Prince Albert has highest child poverty rate in Saskatchewan: report

Annual poverty report card says more than one-quarter of province’s children live in poverty, a number that would have been higher if not for government programs

A new report from a national coalition hoping to end child poverty says Prince Albert has the highest rate of child poverty in the province.

The 2020 Saskatchewan Child Poverty Report Card, authored by Gardson Hunter and Miguel Sanchez of the University of Regina’s Social Policy Research Centre, shows that as of 2018, 35.1 per cent of Prince Albert children were living in poverty. That’s the highest mark in the province, the report says. Prince Albert also led in overall poverty, with 24.4 per cent, or just under one of four, residents coming below the poverty line.

The report, released on March 26 of this year, used data from a custom Statistics Canada data tabulation obtained by Campaign 2000 and data from the province’s labour force statistics to examine the rates of poverty and child poverty among Saskatchewan’s ten largest cities and then in the remaining province as a whole. Poverty level was measured using the Low income measure, or LIM, the most commonly-used threshold for what constitutes low income.

 The LIM is 50 per cent of median adjusted household income, and is defined by the federal government. It’s adjusted based on household size and calculated using an annual survey of household income.

The remainder of the province didn’t fare much better. Saskatchewan’s population outside of the ten biggest cities has a poverty rate of 23.8 per cent and a child poverty rate of 24.5 per cent.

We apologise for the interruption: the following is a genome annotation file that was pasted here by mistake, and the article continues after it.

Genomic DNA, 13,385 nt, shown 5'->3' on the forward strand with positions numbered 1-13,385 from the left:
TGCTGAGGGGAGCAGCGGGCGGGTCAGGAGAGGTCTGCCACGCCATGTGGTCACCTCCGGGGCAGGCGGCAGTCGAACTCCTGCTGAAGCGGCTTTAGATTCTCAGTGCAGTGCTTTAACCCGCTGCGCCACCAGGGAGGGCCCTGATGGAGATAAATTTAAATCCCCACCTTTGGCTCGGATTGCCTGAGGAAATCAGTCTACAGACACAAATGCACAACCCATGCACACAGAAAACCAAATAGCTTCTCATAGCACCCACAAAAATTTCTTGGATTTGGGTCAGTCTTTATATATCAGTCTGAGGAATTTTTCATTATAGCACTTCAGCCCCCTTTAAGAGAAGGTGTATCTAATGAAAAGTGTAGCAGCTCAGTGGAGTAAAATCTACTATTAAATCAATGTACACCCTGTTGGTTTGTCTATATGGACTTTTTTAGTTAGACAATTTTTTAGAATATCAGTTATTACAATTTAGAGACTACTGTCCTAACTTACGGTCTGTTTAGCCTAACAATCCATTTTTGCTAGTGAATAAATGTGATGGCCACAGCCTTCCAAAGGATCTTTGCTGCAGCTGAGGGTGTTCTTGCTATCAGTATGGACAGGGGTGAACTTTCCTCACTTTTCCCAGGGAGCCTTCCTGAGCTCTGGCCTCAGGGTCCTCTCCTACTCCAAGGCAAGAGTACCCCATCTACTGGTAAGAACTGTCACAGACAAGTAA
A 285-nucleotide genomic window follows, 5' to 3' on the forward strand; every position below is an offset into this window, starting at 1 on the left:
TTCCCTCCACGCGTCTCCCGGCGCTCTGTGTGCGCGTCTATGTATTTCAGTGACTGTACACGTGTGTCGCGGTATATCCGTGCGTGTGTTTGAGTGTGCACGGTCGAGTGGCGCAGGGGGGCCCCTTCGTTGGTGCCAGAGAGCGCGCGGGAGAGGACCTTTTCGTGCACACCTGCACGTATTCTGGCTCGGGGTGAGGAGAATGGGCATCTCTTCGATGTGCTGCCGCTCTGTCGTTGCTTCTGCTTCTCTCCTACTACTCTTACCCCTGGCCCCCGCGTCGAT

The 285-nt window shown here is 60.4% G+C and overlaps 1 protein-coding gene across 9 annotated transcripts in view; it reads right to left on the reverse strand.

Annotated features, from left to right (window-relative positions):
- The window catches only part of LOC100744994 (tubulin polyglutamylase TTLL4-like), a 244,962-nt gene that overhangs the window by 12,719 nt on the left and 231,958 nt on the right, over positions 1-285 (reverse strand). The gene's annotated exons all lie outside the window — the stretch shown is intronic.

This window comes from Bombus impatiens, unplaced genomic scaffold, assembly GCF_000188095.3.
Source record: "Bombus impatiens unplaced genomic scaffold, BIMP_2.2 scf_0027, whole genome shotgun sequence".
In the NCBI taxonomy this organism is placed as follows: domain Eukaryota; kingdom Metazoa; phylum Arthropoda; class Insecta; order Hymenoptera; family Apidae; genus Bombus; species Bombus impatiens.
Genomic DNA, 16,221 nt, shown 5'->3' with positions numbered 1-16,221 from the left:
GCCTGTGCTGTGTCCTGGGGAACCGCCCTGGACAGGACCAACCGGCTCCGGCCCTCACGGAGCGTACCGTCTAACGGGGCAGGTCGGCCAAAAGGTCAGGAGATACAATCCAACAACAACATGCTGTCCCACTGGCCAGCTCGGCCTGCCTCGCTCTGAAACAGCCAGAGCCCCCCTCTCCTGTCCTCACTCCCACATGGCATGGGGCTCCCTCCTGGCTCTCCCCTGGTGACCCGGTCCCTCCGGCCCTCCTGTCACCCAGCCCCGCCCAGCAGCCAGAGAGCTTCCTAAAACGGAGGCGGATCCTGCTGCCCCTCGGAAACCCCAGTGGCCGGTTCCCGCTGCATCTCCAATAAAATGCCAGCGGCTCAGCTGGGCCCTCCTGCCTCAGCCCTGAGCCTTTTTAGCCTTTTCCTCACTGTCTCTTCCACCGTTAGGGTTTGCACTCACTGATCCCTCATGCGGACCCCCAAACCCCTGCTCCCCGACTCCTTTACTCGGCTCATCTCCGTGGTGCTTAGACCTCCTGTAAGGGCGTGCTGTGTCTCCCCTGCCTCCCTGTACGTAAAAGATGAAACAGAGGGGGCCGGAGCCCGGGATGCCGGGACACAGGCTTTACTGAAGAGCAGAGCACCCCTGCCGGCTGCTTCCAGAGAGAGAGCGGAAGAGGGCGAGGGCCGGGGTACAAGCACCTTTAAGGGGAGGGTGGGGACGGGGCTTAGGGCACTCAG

As a whole, Saskatchewan has the third-highest poverty rates, behind only Manitoba and Nunavut.

Overall, the province had an 18.8 per cent poverty rate, higher than the 16.5 per cent rate for Canada as a whole.

The number of Saskatchewan children living in poverty has also decreased since 2013. Then, there were 71.700. In 2018, there were 73,000. Still, the percentage dipped slightly, from 27.7 per cent to 26.1 per cent. That rate, more than one in four, is the lowest the child poverty rate has landed for Saskatchewan in the last number of years. While child poverty rates have slowly crept downwards, overall poverty rates were decreasing up until 2014, but have been climbing back upwards since.

In 2018, there were 214,280 residents and about 73,000 children whose incomes were not enough to pull them out of poverty.

Worse, the authors said, the depth of poverty — what they define as the gap between the lowest earners and the poverty line — is significantly higher in Saskatchewan than the national average.

The bottom 50 per cent of impoverished families were $14,437 below the poverty line. The national average is $10,000.

The numbers were worse for children in single-parent homes.

 The report also looks at the demographic makeup of the province’s poor. The highest rates of child poverty, the report said, are among Saskatchewan’s First Nations, Métis, Immigrant and visible minority populations.

Using 2016 data, the poverty rate among First Nations families in Saskatchewan was 49.4 per cent. The on-reserve poverty level was two in three.

Almost one-in-four (23.8 per cent) of children in immigrant families lived below the poverty line, and 21.9 per cent of non-immigrant visible minority families.

 “Children and adults (in poverty) have difficulty feeding and housing themselves and do not have the resources that would allow them protection against the negative long-term effects that poverty and discrimination have on social, mental and physical health and well-being,” the authors of the report wrote.